Knowledge Is Power: The Interwar German and Japanese Mass Media in the Making of the Axis Public Deposited

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  • March 22, 2019
Creator
  • Law, Ricky W.
    • Affiliation: College of Arts and Sciences, Department of History
Abstract
  • This dissertation studies the historical impact of civil society on international relations by illuminating the process through which interwar Germany and Japan came to build an alliance in the 1930s. Specifically, it examines how opinion-makers in each country used the mass media to transform the Tokyo-Berlin Axis from an idea into reality. Contrary to conventional views that saw the German-Japanese alliance as the culmination of the long-term political and economic developments of both countries, the dissertation argues that the erosion of democracy in both interwar Japan and Germany prompted German and Japanese pundits to begin agitating for closer ties. Drawing on their firsthand experience abroad and influential positions in the media, German and Japanese commentators molded the image of each other in ways powerful enough to shape policies of the state. Using newspapers, films, pamphlets, lectures, books, and language textbooks as sources, my research has revealed that interwar Japanese observers idealized Germany as a model of science and order, while German area-specialists relied on outdated stereotypes of geisha and samurai to portray Japan. The project makes three contributions to our understanding of the history of Germany, Japan, and international relations. First, it highlights the importance of perceptions in the management of foreign affairs. It argues that, despite publicized campaigns to bolster cross-cultural dialogue, Japan and Germany allied not so much with each other but with romanticized imaginations of each other propagated in the media. These mutual fantasies were powerful enough to transcend the problem of race, which otherwise would have prevented the two xenophobic regimes from forging a bond. Second, the dissertation stresses the legacy of democracy in the 1920s. This period of liberalization, albeit brief, created an opening for citizens to voice their opinions and participate in politics that neither Nazi Germany nor militarist Japan could shut completely. Even in the 1930s, individuals and organizations not associated with the state still found room to steer foreign policy through the media. Third, this revelation sheds light on the role of information in the interplay between society and state. My dissertation points out that, although diplomacy had of course long been guarded as a prerogative of the government, the advent of the mass media empowered opinion-makers to pursue their own foreign-policy goals with clear effect on the state's decision-making. Indeed, whether in the democratic 1920s or the authoritarian 1930s, those who had access to more knowledge also had access to more state power.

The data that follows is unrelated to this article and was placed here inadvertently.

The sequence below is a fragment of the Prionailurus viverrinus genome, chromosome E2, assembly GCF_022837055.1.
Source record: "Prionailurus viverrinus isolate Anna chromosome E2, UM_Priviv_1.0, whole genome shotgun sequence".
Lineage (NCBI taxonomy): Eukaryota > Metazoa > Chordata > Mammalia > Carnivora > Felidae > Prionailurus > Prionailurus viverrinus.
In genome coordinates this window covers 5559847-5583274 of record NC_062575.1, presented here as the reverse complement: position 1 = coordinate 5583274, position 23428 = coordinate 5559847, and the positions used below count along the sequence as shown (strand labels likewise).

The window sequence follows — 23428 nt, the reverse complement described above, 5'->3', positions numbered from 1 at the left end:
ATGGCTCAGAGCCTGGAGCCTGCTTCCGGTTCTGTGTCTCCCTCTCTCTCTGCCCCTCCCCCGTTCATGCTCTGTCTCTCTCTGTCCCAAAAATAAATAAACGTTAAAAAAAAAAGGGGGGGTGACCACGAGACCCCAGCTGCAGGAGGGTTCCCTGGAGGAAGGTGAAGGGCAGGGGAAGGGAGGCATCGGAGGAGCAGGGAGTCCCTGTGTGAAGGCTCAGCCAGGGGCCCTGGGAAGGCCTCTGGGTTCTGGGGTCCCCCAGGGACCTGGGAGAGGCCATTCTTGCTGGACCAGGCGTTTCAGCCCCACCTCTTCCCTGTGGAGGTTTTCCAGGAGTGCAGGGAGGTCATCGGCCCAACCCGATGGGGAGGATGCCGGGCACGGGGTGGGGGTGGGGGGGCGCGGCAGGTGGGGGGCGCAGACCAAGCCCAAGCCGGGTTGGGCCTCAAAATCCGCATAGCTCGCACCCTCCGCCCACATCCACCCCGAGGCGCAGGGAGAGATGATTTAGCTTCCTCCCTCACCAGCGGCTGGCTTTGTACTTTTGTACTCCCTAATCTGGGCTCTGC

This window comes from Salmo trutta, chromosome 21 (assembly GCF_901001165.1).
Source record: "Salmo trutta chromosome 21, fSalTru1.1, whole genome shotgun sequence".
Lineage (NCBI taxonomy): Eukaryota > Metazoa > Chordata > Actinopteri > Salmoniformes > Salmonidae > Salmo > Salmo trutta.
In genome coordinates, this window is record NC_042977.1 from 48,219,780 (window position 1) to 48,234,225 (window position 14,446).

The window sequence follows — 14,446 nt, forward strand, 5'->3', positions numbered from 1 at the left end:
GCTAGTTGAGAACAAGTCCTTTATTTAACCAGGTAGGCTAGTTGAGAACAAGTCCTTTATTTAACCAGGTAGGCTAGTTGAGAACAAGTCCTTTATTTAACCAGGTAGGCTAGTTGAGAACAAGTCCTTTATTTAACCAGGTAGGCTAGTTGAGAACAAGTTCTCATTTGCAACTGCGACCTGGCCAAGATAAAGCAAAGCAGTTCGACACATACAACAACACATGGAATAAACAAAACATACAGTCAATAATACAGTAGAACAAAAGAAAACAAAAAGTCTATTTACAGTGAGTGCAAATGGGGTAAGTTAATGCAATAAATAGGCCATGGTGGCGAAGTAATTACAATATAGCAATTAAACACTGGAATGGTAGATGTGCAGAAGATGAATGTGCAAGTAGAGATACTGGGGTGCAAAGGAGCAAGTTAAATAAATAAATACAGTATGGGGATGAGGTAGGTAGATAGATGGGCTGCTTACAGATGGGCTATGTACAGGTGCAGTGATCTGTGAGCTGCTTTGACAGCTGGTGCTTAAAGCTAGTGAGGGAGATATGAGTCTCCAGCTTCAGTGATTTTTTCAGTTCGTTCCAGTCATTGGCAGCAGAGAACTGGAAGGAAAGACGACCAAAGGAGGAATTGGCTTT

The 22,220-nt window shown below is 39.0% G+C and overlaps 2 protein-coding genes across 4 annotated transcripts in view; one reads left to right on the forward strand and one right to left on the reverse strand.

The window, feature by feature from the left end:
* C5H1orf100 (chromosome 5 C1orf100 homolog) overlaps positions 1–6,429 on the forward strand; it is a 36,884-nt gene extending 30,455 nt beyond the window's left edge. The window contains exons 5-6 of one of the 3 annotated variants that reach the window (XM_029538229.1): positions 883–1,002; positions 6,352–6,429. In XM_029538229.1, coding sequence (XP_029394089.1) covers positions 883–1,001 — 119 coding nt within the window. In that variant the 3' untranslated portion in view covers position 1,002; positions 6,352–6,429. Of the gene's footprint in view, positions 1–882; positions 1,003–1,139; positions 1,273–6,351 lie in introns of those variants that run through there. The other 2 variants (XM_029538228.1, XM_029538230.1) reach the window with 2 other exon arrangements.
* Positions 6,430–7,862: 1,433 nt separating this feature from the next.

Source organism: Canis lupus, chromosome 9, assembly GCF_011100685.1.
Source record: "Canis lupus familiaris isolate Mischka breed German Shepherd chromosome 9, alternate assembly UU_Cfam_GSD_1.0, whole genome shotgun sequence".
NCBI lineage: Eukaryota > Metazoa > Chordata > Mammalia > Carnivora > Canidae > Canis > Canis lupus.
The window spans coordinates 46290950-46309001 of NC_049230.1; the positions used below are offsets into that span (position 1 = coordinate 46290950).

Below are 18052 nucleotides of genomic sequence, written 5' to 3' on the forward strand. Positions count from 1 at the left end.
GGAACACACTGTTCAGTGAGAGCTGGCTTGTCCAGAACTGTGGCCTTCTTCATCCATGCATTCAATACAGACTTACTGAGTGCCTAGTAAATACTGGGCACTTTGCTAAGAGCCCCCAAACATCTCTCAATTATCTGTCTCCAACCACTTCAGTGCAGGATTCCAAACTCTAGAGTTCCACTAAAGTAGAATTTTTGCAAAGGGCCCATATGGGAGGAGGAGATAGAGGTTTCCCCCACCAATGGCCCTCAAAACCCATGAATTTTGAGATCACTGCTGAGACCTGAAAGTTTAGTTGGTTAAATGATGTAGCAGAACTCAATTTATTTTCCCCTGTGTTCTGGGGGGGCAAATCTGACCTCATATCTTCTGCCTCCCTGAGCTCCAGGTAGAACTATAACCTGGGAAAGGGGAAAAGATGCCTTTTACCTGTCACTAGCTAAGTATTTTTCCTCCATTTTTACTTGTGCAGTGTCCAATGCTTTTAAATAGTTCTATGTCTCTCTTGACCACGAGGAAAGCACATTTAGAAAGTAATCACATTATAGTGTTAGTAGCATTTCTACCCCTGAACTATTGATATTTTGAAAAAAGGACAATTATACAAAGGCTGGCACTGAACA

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  • In Copyright
Advisor
  • Browning, Christopher R.
Degree
  • Doctor of Philosophy
Degree granting institution
  • University of North Carolina at Chapel Hill
Graduation year
  • 2012
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